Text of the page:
In Pictures: The story behind one of Bangalore's oldest Police Station
The untold stories behind one of the oldest police stations in Bangalore.
Housed in a colonial style building, Bharathinagar Police Station built in 1929 by the British colonial administrators is one of the oldest police stations in the city. In its initial days, it was one of the pillars of the young police force and was the center of the administration of law and order as the police headquarters were housed behind the station. There have been many attempts by the BBMP to renovate this building but nothing has been done so far, because of the heritage value attached to this place. As of now the station has one police inspector, four police sub-inspectors, five assistant sub-inspectors, 23 head constables and 53 police constables
The old brick building is surrounded by greenery on all four sides and has an array of mango, jackfruit and coconut trees. Though the station is reminiscent of the bygone era, it reeks of certain eeriness. During the construction of St. Francis Xavier Cathedral in the year 1911, the construction workers were stationed at this building. However it was later converted to Cleveland Town Police Station, where some of the freedom fighters were imprisoned.
KR Ganesh, Police Inspector who was earlier in charge of the station, says “Cleveland Town was popularly known as Horse Rider's Street, as horsemen frequently travelled through this area to get to MG Road. The station came to be known as Bharathinagar Police Station in 1973 and this place has a lot of stories to tell. Every nook and corner in this station reminds one of the torture that people were put through. Many people have lost their lives here and sadly not many know the significance of this station. There was only one cell, with small ventilation and no other facilities and hordes of people were crammed in this place.”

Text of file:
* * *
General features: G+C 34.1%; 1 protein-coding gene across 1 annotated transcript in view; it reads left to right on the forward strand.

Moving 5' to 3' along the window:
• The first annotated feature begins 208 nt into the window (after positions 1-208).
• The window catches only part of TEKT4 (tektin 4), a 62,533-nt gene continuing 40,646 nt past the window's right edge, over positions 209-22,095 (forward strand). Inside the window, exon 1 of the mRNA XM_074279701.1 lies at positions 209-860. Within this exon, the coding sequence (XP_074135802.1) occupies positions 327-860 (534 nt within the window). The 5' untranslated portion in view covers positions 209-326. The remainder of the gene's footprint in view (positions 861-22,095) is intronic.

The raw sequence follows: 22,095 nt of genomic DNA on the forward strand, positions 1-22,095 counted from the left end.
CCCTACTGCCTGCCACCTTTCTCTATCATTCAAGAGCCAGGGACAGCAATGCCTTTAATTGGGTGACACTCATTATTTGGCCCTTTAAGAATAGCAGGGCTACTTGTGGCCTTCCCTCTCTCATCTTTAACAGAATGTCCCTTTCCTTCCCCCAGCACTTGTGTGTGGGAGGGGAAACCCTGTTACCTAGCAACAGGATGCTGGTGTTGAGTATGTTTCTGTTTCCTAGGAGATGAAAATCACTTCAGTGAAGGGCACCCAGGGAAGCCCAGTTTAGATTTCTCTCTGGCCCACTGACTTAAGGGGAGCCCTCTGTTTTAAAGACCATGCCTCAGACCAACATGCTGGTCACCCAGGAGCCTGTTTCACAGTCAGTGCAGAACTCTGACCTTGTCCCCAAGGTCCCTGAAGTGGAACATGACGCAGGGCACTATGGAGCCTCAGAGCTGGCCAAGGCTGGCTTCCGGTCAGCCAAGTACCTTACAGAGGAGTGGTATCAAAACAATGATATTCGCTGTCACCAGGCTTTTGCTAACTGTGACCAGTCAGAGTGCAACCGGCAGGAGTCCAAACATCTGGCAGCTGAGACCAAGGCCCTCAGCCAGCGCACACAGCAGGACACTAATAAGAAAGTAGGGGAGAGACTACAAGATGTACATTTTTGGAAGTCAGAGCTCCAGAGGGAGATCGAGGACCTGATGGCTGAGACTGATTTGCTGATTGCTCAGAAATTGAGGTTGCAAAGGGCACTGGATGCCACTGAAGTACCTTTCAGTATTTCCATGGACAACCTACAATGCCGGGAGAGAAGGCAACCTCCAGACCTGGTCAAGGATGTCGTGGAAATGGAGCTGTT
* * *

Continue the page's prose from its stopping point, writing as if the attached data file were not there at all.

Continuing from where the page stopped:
Ganesh who studied in the nearby Aloysius School in Frazer Town would often visit the station to meet his Uncle LM Gowda who was the inspector at that time. “My uncle used to narrate the stories of gore and death in great detail, after which I never wanted to join the Police force. But fate had other plans for me and I was posted here. There were days initially where I would look at the walls and think of all the things this place has seen and it would creep me out. But to quote Shakespeare, I think ‘Life is a tale told by an idiot, full of sound and fury, signifying nothing’,” concludes Ganesh.